#TBT: Sunshine, The Carsinogents, Sound of Rails The Sokol Underground, Omaha Nov. 19, 2000…

Category: Blog — Tags: , , — @ 11:00 am November 19, 2020
The Carsinogents at Sokol Underground, Nov. 19, 2000.

A little bit of #TBT action, 20 years ago today the Carsinogents played Sokol Underground with Sound of Rails and Czech punk band Sunshine, who I interviewed for this tour (read it here). Interestingly, Sunshine would go on to sign with Universal and Epic, who released their last LP in 2011, according to Discogs. The band still has an Facebook page, though they haven’t posted anything since March 2018.

And what of Speed! Nebraska bands Sound of Rails and The Carsinogents? Members of Sound of Rails — guitarist John Kestner, bassist Chris Palmquist, and drummer Eric Ernst — are still kicking around town in bands like Mere Shadows, Nanahara and Lodgings. As for The Carsinogents, well, we’re all still desperately waiting for the inevitable reunion (Come on, Dave…).

Sunshine, The Carsinogents, Sound of Rails 
The Sokol Underground, Omaha
Nov. 19, 2000

With a sound that was a blend of Sonic Temple-era Cult, Flock of Seagulls, U2 and PiL, Czech band Sunshine played the loudest set my bleeding ears have endured in recent memory at the Sokol Underground Nov. 19.

Maybe it was the 30 mph Arctic-blast winds or the fact that it was a school night, but fewer than 100 were on hand to take in the night of high-energy rock ‘n’ roll.

Sound of Rails started things off with a set of tight, rhythmic, almost mathy indie-style songs that featured a surprisingly dense sound for a three-piece. The combo takes an intense but tuneful tact, with spare vocals and constantly building dynamics that emphasize the instrumental side of their music that creates a dramatic vibe.

Their stage presence consisted of the bassist and guitarist basically standing to either side of the drum kit — not much of a show, but maybe my opinion was tainted because what followed them is arguably the best live performing band in Omaha. The Carsinogents know how to make the most of any stage. Missing from their normal set-up Sunday was their film/video that features a mix of Spanish masked wrestlers, bodybuilders and ’60s-era strippers. The projector apparently got busted at a 49’r show earlier in the week, but it didn’t matter, it just made for a cleaner stage.

I’ve seen the band four times now and this was probably their best sounding set — big, chunky guitars, horror-movie keyboards and a tight-as-a-tick rhythm section playing blazing, electrified punk with a tinge of vintage surf rock underlying all of it. Intense.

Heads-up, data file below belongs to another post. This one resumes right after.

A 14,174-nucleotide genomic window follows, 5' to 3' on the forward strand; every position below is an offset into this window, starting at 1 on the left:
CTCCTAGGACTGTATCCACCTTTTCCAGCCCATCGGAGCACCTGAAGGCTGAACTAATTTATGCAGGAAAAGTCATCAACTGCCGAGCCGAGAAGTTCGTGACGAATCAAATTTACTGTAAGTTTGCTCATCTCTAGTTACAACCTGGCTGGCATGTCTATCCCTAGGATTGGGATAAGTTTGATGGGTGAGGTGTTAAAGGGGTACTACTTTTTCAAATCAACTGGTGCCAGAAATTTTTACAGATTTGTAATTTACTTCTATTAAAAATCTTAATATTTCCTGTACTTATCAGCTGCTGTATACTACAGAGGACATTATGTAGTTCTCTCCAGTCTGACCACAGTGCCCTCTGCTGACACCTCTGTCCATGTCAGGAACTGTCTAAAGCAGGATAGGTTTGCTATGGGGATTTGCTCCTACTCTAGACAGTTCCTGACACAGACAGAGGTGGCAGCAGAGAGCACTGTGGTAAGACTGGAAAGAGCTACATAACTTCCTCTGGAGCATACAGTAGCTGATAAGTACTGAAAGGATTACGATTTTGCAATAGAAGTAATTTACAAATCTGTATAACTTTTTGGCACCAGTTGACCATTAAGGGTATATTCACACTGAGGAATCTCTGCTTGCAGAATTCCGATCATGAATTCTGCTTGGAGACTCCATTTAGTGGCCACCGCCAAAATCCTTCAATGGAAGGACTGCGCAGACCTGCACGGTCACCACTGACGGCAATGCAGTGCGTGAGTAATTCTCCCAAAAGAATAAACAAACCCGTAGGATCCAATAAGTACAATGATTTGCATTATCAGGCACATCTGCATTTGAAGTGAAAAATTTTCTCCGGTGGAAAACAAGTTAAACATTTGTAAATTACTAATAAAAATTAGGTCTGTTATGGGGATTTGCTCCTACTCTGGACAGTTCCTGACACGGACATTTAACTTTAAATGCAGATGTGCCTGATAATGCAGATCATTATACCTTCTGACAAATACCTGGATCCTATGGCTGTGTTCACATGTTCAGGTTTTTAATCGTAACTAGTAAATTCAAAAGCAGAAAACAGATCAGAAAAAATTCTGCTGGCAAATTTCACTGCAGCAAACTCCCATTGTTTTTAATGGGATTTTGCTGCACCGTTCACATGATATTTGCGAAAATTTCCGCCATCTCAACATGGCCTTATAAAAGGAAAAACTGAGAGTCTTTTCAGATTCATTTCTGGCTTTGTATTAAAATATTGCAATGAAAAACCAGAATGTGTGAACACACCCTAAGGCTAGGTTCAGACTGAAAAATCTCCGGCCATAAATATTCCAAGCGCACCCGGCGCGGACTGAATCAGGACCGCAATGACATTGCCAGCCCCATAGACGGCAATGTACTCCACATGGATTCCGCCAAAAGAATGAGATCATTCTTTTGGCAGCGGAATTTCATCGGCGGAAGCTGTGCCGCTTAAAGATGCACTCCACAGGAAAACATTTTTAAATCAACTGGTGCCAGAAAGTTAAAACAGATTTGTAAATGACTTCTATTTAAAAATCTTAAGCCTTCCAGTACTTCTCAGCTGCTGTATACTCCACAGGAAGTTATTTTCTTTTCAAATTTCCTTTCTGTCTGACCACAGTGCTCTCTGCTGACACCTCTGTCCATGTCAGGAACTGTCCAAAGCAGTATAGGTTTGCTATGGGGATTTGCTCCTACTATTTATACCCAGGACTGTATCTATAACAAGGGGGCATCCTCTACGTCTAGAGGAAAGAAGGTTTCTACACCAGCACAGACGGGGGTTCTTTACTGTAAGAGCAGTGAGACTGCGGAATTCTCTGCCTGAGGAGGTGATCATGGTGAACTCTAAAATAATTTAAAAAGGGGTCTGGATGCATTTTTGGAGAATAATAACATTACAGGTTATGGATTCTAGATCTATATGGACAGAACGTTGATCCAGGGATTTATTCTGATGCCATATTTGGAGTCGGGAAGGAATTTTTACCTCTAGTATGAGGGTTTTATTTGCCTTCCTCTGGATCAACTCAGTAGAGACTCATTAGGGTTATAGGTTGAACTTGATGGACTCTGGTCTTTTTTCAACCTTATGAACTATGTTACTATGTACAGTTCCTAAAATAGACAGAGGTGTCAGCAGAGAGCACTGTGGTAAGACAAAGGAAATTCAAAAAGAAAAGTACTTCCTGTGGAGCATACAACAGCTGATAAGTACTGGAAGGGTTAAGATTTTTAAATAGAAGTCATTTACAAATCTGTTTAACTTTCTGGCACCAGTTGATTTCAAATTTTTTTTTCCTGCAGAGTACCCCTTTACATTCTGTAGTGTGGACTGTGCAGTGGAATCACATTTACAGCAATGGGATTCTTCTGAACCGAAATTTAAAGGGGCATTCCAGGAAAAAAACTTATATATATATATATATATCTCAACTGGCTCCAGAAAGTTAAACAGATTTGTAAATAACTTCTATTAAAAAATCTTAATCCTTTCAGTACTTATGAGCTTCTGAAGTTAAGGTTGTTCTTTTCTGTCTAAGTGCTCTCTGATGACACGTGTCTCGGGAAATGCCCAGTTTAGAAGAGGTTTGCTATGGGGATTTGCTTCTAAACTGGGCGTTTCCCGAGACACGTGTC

No Carsinogents set is complete without pyro effects. Sunday’s show included a blazing, rotating trashcan and drummer Eldon Vampola blowing alcohol into a flaming skull (a privilege usually handled by lead vocalist Dave Electro). The Sokol’s elevated stage kept the band far removed (maybe too far) from the audience, making it safer for onlookers as Electro swung the microphone stand over his head. Electro, a.k.a. Dave Goldberg, is the first frontman from an Omaha band since Ritual Device’s Tim Moss to bring a show’s energy all the way to the brink of the stage, and then into the crowd. The band is always better when nothing separates them from the audience.

Then came Sunshine. Only about 50 people remained to see the headliner tear through an ear-splitting set of classic-tinged ’80s-style head-bobbing New Wave-meets-punk anthems. Lead singer Kay was a tall, lanky, black-maned thyroid case swinging a guitar around like an electric necklace. The sound was rife with delay and feedback, chiming guitars and either a thick rolling bass or keyboards. The guitar effects were sheer ’80s echo-chamber stuff that brought back memories of a kinder, gentler, post-big-hair time when U2 still hadn’t played Red Rocks and MTV still played rock videos. Kay’s shrill, atonal, Johnny Rotten-esque vocals, however, took away from the effect and was an acquired taste. By the end of the set, you could hardly tell he was from a former Soviet Block country.

At one point in their set, chunks of something were falling from the Underground ceiling. Before the final song, I decided take out my earplugs (a must at all Sokol shows) at the back of the room to see just how loud it was and almost passed out from the sheer volume. Tinnitus, here we come.

Published in The Omaha Weekly November 22, 2000. Copyright 2000 Tim McMahan. All rights reserved.

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Read Tim McMahan’s blog daily (if there’s news) at Lazy-i.com — an online music magazine that includes feature interviews, reviews and news. The focus is on the national indie music scene with a special emphasis on the best original bands in the Omaha area. Copyright © 2020 Tim McMahan. All rights reserved.

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